Lastly, the Women's Association of Kyoto (WAK) covers everything else imaginable, from Japanese cooking to koto playing to geisha performances. The association's offerings are split between hourlong crash courses in Japanese culture and visits to the homes of teachers of traditional arts. While there are several volunteer culture associations in Kyoto, WAK founder Michi Ogawa argues that by paying her teachers and interpreters she is able to choose from the best available and contribute to the preservation of these art forms.

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Jonathan Schwartz trying his hand at calligraphy

WAK also smoothes some of the difficulties in such cultural exchanges by providing taxi pickup from hotels to the home and back, accompanied by an English-speaking interpreter. If the purpose of cultural experiences is mutual understanding, perhaps Jonathan Schwartz of El Paso, Texas, a participant in a WAK activity, understood his first experience of shodo (Japanese calligraphy) best. He, like the rest of his tour group, was struggling to write various philosophical kanji: eternity, harmony, friend, love. Looking down at the copy of "love" he was trying to emulate, he said, "Love is complicated — just like real life!"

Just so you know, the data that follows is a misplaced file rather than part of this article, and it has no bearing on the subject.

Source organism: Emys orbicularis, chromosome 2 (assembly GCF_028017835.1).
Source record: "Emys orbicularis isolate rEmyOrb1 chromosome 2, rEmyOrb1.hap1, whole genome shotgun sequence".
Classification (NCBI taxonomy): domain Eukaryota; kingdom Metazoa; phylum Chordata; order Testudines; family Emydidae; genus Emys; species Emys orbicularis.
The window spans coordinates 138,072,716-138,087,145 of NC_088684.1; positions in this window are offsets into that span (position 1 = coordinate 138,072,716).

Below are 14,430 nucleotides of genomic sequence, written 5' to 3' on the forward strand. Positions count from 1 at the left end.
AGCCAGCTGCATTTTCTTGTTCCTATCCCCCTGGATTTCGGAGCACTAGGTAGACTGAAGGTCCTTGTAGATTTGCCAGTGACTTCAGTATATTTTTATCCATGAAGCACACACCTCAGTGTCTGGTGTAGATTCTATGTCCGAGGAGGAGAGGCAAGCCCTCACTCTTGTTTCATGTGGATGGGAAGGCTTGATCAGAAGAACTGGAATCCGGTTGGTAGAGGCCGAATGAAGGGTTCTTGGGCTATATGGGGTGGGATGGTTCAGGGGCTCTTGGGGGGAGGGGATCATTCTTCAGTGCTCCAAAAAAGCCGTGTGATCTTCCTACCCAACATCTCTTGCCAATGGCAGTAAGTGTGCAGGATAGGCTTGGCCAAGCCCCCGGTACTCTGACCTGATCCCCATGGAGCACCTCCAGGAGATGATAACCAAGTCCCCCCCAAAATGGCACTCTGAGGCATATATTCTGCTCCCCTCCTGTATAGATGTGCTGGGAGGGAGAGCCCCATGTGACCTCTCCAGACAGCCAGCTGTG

Shunkoin (www.shunkoin.com) has 90-minute tours (¥2,000) starting from 9 a.m., 10:40 a.m. and 1:30 p.m. Tondaya (www.tondaya.co.jp) offers tours and tea ceremonies (¥3,150) with kimono (¥7,350) and with a traditional Kyoto lunch (¥10,500), although it should be noted that the Nishijin Textile Center offers full-day kimono for ¥3,600. Marumasu-Nishimura prices range from ¥500 for a coaster to ¥3,000 for a tablecloth (www.kyo-komachi.com). WAK (www.wakjapan.com) offers courses from its center (¥3,150-¥5,250) or home visits (¥14,000+). The Kyoto City Tourist Office has a full listing of places for Zen meditation and tea ceremonies. Reserve all of above in advance.